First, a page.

Reflections on The Psalms
C.S. Lewis wrote this book for Christians. In this book he seems to want to take a break from his typical apologetics work, he says “A man can’t always be defending the truth; there must be a time to feed on it.” However, he fails in this endeavour. Whether Lewis tries or not he still manages to put a good word in for Christianity, It’s just who he his. In this case, he does so with some of the most difficult passages in the Bible.
Too Much Anger! The Psalms have a lot of anger, revenge, and “death to the enemy” kind of talk — which seems directly contrary to Jesus’ love for your enemy talk. Lewis points out that at least their anger shows that they took right and wrong seriously. Granted their indignation slipped into unhealthy vindictiveness at times. This admission, according to Lewis, doesn’t hurt the truth or reliability of Scripture. Rather it helps us to see how much God and his people should object to evil and it pinpoints with convicting accuracy our own indifference and dismissal of it as sickness, distraction, or poor choice.
Is God an egomaniac? We all despise the man who demands continued assurance of his own virtue, intelligence or delightfulness. Isn’t this exactly what the Psalms do in relation to God? Not according to Lewis. Lewis observes that men spontaneously praise whatever they value, and they spontaneously encourage others to join them in praising it. The Psalmists in telling everyone to praise God are doing exactly what all people do when they speak of what they care about.
Prophecy is silly. All of the passages that allegedly point to Jesus are suspect, because almost anything can be read into any book if you are determined enough. This point is granted, however, Lewis sees redemption’s grand narrative as a truth that exists in hints and echoes everywhere, he quotes Virgil and Plato. Certainly they didn’t know of Christ but yet they speak of him and his story in ways that transcend coincidence. It’s like the story of God is all around us, peeking out like flowers in spring time. Even the myths of Balder and Adonis resemble Christ. This is no accident any more than the resemblance between the sun and sun’s reflection in a pond is. The ancients all speak of the same thing they are sure of, but yet don’t fully know. The grand “ah hah” moment for all of them is realized in the coming of Christ. “yes, this must have been what I was talking about” is what they all would say, if given the chance.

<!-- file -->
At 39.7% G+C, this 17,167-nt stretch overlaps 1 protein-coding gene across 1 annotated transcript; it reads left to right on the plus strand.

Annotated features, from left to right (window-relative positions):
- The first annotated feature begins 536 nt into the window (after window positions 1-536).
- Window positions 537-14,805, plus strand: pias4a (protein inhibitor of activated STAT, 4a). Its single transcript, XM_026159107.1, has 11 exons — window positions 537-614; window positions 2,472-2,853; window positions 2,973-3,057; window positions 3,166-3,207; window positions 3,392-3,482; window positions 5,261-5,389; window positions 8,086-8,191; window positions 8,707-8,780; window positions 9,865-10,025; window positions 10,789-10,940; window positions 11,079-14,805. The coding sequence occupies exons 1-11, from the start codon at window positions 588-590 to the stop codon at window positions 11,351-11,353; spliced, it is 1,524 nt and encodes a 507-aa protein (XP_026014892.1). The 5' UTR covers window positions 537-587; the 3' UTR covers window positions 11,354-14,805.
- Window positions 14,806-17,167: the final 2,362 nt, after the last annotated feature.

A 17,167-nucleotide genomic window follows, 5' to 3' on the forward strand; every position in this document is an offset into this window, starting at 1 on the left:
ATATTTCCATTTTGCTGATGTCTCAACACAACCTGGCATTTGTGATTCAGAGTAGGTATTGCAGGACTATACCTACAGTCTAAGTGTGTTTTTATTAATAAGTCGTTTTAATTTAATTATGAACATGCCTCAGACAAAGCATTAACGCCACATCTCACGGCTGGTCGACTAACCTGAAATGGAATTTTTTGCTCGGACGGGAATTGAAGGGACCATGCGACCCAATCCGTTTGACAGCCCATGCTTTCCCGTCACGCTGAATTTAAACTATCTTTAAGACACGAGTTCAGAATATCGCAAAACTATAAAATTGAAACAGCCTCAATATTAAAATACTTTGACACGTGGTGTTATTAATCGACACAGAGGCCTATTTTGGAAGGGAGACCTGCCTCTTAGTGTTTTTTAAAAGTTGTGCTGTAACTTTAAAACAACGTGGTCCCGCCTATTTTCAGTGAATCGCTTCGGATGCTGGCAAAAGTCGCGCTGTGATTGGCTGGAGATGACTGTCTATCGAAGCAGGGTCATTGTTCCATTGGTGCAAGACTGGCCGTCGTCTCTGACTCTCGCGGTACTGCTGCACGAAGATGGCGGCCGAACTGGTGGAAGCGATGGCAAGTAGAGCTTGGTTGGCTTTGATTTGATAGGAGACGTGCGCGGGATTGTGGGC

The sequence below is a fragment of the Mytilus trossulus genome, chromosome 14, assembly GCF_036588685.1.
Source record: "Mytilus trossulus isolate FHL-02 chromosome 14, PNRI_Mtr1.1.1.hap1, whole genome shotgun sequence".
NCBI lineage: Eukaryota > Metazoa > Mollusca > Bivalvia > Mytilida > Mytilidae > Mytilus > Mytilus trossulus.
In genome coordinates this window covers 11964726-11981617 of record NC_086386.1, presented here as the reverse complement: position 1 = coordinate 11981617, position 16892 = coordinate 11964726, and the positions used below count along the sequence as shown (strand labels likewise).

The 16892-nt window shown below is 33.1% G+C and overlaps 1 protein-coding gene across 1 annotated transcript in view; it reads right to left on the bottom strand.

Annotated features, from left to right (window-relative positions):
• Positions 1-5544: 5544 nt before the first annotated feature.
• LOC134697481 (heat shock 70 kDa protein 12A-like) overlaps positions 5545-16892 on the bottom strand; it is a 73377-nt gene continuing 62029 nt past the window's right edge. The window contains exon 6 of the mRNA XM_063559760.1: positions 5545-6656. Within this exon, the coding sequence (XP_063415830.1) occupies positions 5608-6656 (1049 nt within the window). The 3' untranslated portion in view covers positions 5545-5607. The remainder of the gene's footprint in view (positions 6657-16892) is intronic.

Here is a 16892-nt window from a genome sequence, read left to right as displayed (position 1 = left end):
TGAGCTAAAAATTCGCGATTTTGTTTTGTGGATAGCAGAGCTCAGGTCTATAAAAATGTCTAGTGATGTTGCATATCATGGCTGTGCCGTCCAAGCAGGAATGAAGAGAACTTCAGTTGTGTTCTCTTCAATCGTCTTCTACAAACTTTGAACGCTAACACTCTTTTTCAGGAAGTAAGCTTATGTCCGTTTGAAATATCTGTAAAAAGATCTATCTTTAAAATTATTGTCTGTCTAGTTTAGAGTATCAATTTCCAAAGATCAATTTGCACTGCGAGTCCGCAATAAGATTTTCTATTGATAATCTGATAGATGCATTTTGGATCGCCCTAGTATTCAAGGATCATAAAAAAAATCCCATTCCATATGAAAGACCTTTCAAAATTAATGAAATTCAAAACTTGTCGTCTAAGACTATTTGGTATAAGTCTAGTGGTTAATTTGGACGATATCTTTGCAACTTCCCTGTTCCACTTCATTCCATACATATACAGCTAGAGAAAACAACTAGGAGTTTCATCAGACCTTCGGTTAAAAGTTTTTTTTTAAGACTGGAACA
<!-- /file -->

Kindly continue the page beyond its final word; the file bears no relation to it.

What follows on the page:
What of inspiration? Muslims believe they have the direct word, handed down without human interaction, not so with Christians. The Christian Scriptures are more muddy. What does Lewis say of this? “The total result is not “the Word of God” in the sense that every passage, in itself, gives impeccable science or history. It carries the Word of God; and we (under grace, with attention to tradition and to interpreters wiser than ourselves, and with the use of such intelligence and learning as we may have) receive that word from it not by using it as an encyclopedia or an encyclical but by steeping our selves in its tone or temper and so learning it’s over all message.” Lewis’ description here hardly fit’s into a concise bullet point in a statement of faith. It messy, a tad unclear, perhaps even a bit unnerving — kind of like life.
If the Divine call does not make us better, it will make us very much worse. Of all bad men religious bad men are the worst.
We delight to praise what we enjoy because the praise not merely expresses but completes the enjoyment.
Christians increasingly live on a spiritual island; new and rival ways of life surround it in all directions and their tides come further up the beach every time.